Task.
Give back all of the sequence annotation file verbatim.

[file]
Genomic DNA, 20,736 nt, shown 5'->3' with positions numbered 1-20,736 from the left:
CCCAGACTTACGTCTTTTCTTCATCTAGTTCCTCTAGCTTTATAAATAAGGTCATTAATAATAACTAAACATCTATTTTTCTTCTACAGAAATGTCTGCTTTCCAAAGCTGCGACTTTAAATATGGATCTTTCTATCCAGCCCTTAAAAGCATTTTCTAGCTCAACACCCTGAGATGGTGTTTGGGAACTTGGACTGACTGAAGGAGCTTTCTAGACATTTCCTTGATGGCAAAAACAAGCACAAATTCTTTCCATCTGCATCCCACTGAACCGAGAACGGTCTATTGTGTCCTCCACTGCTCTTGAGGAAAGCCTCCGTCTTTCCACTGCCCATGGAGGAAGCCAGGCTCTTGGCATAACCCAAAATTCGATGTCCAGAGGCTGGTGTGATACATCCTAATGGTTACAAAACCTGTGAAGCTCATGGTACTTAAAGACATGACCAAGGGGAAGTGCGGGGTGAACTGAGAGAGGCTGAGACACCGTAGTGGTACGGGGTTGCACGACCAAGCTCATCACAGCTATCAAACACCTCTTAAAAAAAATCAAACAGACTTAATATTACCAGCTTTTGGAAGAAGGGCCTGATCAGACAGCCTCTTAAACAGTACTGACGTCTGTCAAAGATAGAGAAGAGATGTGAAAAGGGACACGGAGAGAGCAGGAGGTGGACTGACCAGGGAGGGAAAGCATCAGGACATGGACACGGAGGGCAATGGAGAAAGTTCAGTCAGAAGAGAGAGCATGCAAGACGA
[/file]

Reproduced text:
Genomic DNA, 20,736 nt, shown 5'->3' with positions numbered 1-20,736 from the left:
CCCAGACTTACGTCTTTTCTTCATCTAGTTCCTCTAGCTTTATAAATAAGGTCATTAATAATAACTAAACATCTATTTTTCTTCTACAGAAATGTCTGCTTTCCAAAGCTGCGACTTTAAATATGGATCTTTCTATCCAGCCCTTAAAAGCATTTTCTAGCTCAACACCCTGAGATGGTGTTTGGGAACTTGGACTGACTGAAGGAGCTTTCTAGACATTTCCTTGATGGCAAAAACAAGCACAAATTCTTTCCATCTGCATCCCACTGAACCGAGAACGGTCTATTGTGTCCTCCACTGCTCTTGAGGAAAGCCTCCGTCTTTCCACTGCCCATGGAGGAAGCCAGGCTCTTGGCATAACCCAAAATTCGATGTCCAGAGGCTGGTGTGATACATCCTAATGGTTACAAAACCTGTGAAGCTCATGGTACTTAAAGACATGACCAAGGGGAAGTGCGGGGTGAACTGAGAGAGGCTGAGACACCGTAGTGGTACGGGGTTGCACGACCAAGCTCATCACAGCTATCAAACACCTCTTAAAAAAAATCAAACAGACTTAATATTACCAGCTTTTGGAAGAAGGGCCTGATCAGACAGCCTCTTAAACAGTACTGACGTCTGTCAAAGATAGAGAAGAGATGTGAAAAGGGACACGGAGAGAGCAGGAGGTGGACTGACCAGGGAGGGAAAGCATCAGGACATGGACACGGAGGGCAATGGAGAAAGTTCAGTCAGAAGAGAGAGCATGCAAGACGA